In recent weeks, it almost seems as though we have entered an altered reality. Our daily habits, conveniences, the way we socialize, work, and care for our families and ourselves has dramatically changed. One of the stark differences many face is the way we interact with our food. With many cities and states closing restaurant dining rooms coupled with the uncertainty of if or when our food supply may be impacted, people have panicked. Looking at the news headlines and visiting a local grocery store myself, it seems as though we have moved into a kind of survival mode where the anxiety of the unknown has pushed us to rush the grocery stores and purchase as much food as we can reasonably (or perhaps unreasonably) afford or eat.
With over a third of the U.S. population eating out at least once a day, I can’t help but imagine the added anxiety people must be feeling trying to plan, shop for, and prepare their meals. This may account for the candid images appearing on social media platforms of people with shopping carts overflowing with nothing but family-sized bags of chips, boxes of macaroni and cheese, or frozen pizzas. While that is an example of one extreme, that is not everyone. Others of us have simply increased the amount we normally purchase and may find ourselves low on freezer or refrigerator space.
You may be wondering, “now that I have all of this food, how long is it good for? Should I store tomatoes in the refrigerator or on the counter?” Or maybe you didn’t think about it at all. You should because where and how we store our food can help preserve the nutrients and increase its shelf life. Here are some tips and links to help get you started:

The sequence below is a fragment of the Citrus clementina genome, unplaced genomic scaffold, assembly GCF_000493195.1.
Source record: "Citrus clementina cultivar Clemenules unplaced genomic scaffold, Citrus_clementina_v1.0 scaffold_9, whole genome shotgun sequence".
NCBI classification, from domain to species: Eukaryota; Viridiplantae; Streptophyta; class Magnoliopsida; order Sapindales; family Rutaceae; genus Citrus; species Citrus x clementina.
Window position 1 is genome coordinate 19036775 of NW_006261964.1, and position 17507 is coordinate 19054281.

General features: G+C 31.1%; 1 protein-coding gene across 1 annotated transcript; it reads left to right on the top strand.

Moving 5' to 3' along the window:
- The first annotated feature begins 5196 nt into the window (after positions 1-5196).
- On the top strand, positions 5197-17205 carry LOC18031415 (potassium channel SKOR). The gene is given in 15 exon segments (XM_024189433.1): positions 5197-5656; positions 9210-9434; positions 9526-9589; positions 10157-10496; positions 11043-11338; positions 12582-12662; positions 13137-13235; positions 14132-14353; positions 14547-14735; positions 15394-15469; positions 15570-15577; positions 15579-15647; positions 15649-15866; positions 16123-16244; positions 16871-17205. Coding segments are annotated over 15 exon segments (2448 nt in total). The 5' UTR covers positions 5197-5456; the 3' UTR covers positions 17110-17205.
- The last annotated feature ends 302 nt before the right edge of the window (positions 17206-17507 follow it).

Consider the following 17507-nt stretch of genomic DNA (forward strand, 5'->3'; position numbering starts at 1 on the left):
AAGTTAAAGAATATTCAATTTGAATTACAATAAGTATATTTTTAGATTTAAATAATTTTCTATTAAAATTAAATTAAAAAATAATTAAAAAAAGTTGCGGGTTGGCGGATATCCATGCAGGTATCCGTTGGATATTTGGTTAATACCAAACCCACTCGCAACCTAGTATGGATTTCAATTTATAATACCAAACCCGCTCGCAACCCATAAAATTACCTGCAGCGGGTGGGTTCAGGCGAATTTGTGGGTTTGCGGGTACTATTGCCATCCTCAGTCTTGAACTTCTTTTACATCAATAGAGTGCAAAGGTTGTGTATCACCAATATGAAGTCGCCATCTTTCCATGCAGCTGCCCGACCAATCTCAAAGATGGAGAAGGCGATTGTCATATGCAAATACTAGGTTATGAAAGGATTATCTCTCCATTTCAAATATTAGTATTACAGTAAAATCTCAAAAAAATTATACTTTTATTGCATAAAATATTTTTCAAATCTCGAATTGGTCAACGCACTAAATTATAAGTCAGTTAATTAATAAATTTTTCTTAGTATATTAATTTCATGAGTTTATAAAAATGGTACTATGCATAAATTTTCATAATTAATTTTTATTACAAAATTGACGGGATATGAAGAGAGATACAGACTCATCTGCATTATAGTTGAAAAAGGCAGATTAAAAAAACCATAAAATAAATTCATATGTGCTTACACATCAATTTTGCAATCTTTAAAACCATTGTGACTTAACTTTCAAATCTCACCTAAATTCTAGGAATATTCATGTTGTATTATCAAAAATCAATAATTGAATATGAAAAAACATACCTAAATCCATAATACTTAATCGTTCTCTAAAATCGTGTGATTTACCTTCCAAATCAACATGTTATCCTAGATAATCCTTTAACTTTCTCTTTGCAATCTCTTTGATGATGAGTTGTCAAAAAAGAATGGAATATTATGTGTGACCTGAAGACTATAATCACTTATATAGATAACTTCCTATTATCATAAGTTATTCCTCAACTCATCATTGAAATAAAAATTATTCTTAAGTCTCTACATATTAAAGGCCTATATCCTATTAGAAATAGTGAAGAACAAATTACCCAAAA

- Check the temperature on the refrigerator: The refrigerator should be set at 40oF or below. Remember that food begins to freeze at 32oF so ensure that you don’t accidentally set it too low and freeze out all of your fresh vegetables.
- Put cold and frozen food away right away. Bacteria grow quickly between 40oF and 140o You want to slow this potential growth by getting your food back into cold temperatures within 2 hours of purchasing it. Move it to the cold even faster if you are somewhere warm or it is summertime.
- Eat food sooner than later. Even frozen foods can only be safely stored for so long and each food is different. Here is a link to a great chart to help you keep track of how long you can safely store frozen foods.
- Avoid storing food in plastic containers with a 3, 6, or 7 on it. These are not safe for use with foods as they may leach harmful chemicals into your food.
- Use a FIFO method for organizing containers of food in cabinets and on shelves. This stands for First In, First Out. Foods that expire sooner are placed in the front of the cabinet while those that expire later are placed in the back.
- Never use food from jars where the lids have popped or cans that are dented. Harmful bacteria may get into the food through the air gaps.
- Always store oil away from light and heat. These can make oil go rancid.
- Certain foods like tomatoes or potatoes do better on the counter top or in the pantry than in the refrigerator. Here is a great article on which foods do best where.
This infographic is from the Academy of Nutrition and Dietetics. Visit eatright.org for more information on healthful eating or to find a registered dietitian nutritionist.
Megan Farris has a B.S. in Nutrition, Health, and Wellness from NIU and is an NIU Dietetic Intern and a 2020 M.S. in Nutrition and Dietetics candidate.